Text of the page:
History: anyone can do it?

In my previous blog post, I showed that history can be – and indeed has been – used as a source of inspiration by writers producing fiction. Perhaps this gives the impression that history and its related disciplines, as such, are easily accessible. That anyone, in fact, can call themselves a historian. All you need is the ability to read.

Physicist Ernest Rutherford (1871–1937) is said to have decreed that “All science is either physics or stamp collecting,” or words to that effect (as with all attributed quotes, there are usually multiple versions, and it’s never entirely clear if said person actually ever uttered those words). The meaning, of course, is that the only real scientific pursuit is the study of nature, in its broadest sense, through understanding its physical properties.

To some extent, this line of reasoning is still current among some people (including a fair number of politicians). After all, you’ll need a thorough grounding of maths and years of university education to get to grip with the mysteries of the universe, such as learning the finer points of quantum mechanics or string theory. Other natural sciences are equally held in high regard. What to think of chemistry, for example? Just watch a few episodes of Breaking Bad and it’s obvious that chemistry is Science, with a capital S.

On the other hand, if you want to know about the Persian Wars, all you have to do is read Herodotus, which requires a skill we acquire as children. The humanities and other “soft” sciences, including history and archaeology, are therefore usually regarded as easy when compared to the “hard” sciences. Indeed, the Dutch government has, starting when I attended high school (and perhaps earlier), so from about the later nineties onwards, stimulated students to pursue the natural sciences and computer sciences in universities.

The effects are easy to see. Humanities faculties generally receive less funding and often have fewer students than those devoted to the natural sciences. A student who’s reading, say, Italian, History, or Archaeology sooner or later gets asked the question of what they ever intend to do with their degree. You know, how are they ever going to find work when they’re done wasting their time in class rooms? Why didn’t they study chemistry or computer science? Or if numbers are not your strong suit, why not study Law or something?

After all, as I wrote earlier, all you need to do to become a historian is be able to read, right? You can give Thucydides the once over and produce the next leading publication in the field on the Peloponnesian War! Well, no. Of course it doesn’t work like that. There’s a reason it will take you years to get your degree in History or Archaeology, and all that time is not spent just reading some texts or shovelling away some dirt to retrieve buried treasure.

In fact, if you study something like Archaeology, a lot of time is actually spent on studying the history of the discipline, its methods and techniques, and the theoretical frameworks that you might employ. Archaeologists don’t just walk around the countryside and decide to go dig somewhere at random. Archaeologists use years of experience – experience that you often get once you’ve obtained your degree – and resources gathered by peers and predecessors to determine where to dig (and if it’s even necessary to dig there), how to best excavate the site, what to do with the results, and so forth. And after excavation, the data has to be sorted out and analysed – in the storehouse, in the laboratory, in the museum, or behind a desk.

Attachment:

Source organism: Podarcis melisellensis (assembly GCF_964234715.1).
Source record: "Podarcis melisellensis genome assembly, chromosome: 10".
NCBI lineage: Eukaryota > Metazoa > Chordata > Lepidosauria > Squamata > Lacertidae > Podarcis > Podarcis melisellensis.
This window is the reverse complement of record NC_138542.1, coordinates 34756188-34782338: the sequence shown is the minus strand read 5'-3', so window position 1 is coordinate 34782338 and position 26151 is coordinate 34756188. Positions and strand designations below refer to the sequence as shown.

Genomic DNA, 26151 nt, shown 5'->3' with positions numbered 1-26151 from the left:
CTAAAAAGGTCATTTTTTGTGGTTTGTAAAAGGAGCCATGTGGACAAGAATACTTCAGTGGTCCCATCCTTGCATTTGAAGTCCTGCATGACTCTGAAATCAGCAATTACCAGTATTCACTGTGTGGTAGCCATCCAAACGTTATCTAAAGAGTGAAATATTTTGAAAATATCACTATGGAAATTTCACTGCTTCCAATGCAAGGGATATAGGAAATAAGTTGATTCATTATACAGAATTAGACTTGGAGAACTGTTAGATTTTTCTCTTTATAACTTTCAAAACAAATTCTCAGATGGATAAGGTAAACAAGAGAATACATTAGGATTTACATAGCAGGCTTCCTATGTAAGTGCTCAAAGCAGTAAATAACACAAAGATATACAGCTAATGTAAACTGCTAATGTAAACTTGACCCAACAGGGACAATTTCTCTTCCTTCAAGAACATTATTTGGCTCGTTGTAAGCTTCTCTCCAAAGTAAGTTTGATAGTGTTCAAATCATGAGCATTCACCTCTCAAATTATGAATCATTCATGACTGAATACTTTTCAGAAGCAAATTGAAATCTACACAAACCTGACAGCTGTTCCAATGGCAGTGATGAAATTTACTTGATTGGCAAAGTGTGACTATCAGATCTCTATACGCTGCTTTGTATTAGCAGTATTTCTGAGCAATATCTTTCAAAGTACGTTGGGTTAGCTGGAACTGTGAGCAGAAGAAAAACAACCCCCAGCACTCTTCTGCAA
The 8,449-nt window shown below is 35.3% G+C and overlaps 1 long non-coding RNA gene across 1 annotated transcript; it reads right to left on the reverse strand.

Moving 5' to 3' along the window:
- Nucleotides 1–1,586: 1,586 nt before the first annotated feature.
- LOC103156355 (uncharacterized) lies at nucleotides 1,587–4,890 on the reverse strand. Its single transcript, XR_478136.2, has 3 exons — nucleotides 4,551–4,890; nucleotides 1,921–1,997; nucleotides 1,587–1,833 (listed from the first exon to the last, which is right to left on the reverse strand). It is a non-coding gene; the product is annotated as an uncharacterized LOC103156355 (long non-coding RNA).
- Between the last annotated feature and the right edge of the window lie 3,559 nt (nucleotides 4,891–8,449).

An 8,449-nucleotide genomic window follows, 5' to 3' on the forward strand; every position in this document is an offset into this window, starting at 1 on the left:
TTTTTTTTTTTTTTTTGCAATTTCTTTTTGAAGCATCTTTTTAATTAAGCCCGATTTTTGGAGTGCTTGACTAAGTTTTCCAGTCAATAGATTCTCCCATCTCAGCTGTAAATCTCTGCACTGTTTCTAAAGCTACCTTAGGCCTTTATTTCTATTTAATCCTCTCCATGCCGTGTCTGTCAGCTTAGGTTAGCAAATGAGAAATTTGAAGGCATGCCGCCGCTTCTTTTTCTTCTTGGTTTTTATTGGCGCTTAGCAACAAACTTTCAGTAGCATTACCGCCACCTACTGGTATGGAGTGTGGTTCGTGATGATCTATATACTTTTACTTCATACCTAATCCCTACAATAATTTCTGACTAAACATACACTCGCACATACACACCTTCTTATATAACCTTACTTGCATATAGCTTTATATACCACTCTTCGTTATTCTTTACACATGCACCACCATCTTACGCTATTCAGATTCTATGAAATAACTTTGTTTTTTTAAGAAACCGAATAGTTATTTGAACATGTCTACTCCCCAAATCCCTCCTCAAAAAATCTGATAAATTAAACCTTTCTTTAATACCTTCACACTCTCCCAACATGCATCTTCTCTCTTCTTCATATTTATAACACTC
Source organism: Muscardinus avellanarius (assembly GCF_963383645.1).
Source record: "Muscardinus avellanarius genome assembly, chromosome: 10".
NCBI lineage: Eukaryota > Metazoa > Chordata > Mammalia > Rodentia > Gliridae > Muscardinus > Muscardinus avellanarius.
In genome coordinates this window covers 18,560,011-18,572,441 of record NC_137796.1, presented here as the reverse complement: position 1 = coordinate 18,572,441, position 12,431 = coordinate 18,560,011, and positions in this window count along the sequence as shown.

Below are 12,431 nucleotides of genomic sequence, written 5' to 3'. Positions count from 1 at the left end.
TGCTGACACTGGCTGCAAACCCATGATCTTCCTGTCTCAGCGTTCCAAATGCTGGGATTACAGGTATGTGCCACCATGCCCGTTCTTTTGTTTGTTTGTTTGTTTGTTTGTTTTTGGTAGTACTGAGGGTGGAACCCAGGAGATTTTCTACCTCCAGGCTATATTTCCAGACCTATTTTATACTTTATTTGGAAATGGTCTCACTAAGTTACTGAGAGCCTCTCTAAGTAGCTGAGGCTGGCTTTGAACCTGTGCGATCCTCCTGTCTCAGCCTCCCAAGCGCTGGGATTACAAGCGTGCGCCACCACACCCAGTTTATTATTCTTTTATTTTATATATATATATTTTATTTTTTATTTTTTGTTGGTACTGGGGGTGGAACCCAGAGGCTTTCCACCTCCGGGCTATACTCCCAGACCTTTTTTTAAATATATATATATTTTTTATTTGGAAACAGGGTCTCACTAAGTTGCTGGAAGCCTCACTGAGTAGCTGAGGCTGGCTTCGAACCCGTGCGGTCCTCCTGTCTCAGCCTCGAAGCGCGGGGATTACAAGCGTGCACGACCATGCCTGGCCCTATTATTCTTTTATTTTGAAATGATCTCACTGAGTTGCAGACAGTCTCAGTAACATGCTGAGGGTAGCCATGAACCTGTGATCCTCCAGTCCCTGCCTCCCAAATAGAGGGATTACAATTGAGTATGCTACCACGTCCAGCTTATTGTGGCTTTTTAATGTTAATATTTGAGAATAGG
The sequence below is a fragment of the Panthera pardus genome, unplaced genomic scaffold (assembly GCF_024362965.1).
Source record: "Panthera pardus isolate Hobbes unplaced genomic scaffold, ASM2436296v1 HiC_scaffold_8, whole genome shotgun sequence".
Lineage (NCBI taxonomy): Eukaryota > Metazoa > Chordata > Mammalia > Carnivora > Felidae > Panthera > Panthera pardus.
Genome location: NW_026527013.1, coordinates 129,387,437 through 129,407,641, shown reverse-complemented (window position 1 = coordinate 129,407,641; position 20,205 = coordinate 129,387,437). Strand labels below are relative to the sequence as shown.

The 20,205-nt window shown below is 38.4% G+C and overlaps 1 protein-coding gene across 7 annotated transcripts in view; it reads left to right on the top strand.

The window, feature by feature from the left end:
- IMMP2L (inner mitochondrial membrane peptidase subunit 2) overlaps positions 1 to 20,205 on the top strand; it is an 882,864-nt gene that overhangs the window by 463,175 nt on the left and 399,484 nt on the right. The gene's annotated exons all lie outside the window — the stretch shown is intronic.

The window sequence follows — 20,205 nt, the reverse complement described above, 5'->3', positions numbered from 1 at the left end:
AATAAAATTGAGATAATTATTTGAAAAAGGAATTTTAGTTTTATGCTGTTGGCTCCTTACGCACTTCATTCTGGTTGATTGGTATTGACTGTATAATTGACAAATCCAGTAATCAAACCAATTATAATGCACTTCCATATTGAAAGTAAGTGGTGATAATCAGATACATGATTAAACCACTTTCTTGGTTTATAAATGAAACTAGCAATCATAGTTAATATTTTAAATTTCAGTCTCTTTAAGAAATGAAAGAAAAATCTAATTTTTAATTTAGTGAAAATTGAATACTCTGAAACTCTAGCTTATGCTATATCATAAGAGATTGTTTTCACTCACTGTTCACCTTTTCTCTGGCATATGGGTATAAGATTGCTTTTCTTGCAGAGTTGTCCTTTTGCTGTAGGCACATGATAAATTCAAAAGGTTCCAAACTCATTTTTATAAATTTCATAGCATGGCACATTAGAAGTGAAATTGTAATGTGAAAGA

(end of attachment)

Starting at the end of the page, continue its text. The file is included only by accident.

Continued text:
More generally speaking, higher education will also train you in how to think critically, to ask those questions that those without training are less likely to ask. Why, to return to my earlier (historical) example, did Herodotus write about the Persian Wars? Where did his information come from? Who did he write for or, to put it differently, who consumed his work? Can we check the information that he gives us? What other sources are available? And just how has his work come down to us, and does this have any bearing on the reliability of his work?

As ancient historian Jona Lendering puts it, “The study of history is not just a story based on sources.” In fact, a true scholar should be able, as he points out, to explain where his story comes from. If you are interested in learning more, you should read the page on theory over at his Livius.Org website, which lists a number of methodological issues, including such classics as the Everest Fallacy and the Positivist Fallacy.

Studying History or Archaeology or other “soft” sciences at university isn’t any easier or harder than, say, reading Physics. They are different, of course, but I hazard to guess there are more similarities than differences insofar as students’ grounding in scientific approaches are concerned. Calculating the average albedo of a planet might not be that different, in principle, from understanding the finer points of Herodotus, after all.

None of this should be taken to mean that you absolutely have to have a degree in History or Archaeology in order to be able to properly analyse ancient sources or the material culture of past societies. Remember, these disciplines were originally created by what we might call gifted amateurs. Some of the authors who write for Ancient Warfare magazine and who are not professional historians or archaeologists are also ample proof of that. But college or university training certainly helps in giving you a more complete and thorough understanding of the disciplines in question.

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